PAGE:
Having continued throughout history, migration, particularly labour migration has been presented as a progressive process in the Western scientific literature. It is described as an irreplaceable resource for ensuring any society’s development and renewal (countries receiving migrants). The countries facing a demographic crisis are involved in a tough competition for human resources.
Although previously large-scale, migration has never reached this scale and has never sparked widespread discontent like now. On the contrary, it was welcomed. But now in many cases those who are forced to migrate from the Middle East and Africa are denied help on the grounds of ethnicity and religion. Armed conflicts are indicated as the only reason for migration, while in reality the main factors causing mass migration are political instability, social injustice, severe economic and environmental conditions.
To understand the main reasons behind today`s significant scale of migration one should look at similar processes in the past, draw parallels, and determine similarities and differences. Why have the vast majority of those who left their countries and migrated over the past few centuries been Asians and Africans? Which factors force them to leave their ancestral homes? Why despite rich natural resources, the standard of life in those countries is unreasonably lower than in the West? A comprehensive study of these issues will undoubtedly be helpful in explaining modern migration processes.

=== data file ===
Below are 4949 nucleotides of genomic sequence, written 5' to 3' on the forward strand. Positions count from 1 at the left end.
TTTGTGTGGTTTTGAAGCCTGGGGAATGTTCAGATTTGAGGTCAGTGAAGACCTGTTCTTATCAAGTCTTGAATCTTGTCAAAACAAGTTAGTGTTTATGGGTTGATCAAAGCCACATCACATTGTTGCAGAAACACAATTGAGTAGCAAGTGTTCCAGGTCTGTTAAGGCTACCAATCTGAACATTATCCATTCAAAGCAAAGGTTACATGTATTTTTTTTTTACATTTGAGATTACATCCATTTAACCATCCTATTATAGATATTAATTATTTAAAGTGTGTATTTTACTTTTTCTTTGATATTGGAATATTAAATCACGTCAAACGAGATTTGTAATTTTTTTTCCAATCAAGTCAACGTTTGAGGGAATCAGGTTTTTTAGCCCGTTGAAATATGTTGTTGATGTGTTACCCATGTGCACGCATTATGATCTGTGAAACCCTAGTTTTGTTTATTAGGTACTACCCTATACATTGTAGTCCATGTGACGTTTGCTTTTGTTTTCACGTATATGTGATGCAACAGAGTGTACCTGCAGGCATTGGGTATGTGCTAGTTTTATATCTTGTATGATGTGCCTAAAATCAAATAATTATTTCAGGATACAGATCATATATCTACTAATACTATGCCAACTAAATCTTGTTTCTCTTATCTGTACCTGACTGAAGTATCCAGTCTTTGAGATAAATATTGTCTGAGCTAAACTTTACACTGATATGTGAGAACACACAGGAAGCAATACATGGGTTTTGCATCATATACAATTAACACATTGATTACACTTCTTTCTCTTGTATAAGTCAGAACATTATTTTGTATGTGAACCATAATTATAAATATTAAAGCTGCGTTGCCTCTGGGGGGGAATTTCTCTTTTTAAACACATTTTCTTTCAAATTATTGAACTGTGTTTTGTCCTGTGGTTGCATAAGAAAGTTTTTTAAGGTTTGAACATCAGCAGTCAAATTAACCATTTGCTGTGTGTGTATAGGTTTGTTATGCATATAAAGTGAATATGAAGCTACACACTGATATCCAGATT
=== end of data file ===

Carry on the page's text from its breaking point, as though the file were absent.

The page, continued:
One of the main points worth paying attention to is that the majority of countries where migrants and IDPs come from have a common feature – they are former colonies of the West. It should be noted that armed conflicts and the migration crisis in the Middle East and instability in the international system caused by all these factors have prompted a new wave of debates in political and academic circles on colonialism.
On the policy of colonialism and stages of migration processes
Western countries are undoubtedly at an advantage in comparison with other countries in terms of political, economic, social, scientific and technological achievements. And they seem to be capable of keeping this advantage, which formed over many years, for long. This is also confirmed by the ongoing global processes. The current political and economic situation paves the way for the expansion of the gap between rich and poor. It is no coincidence that in a number of countries globalization is considered to be a feature of a modern form of colonialism.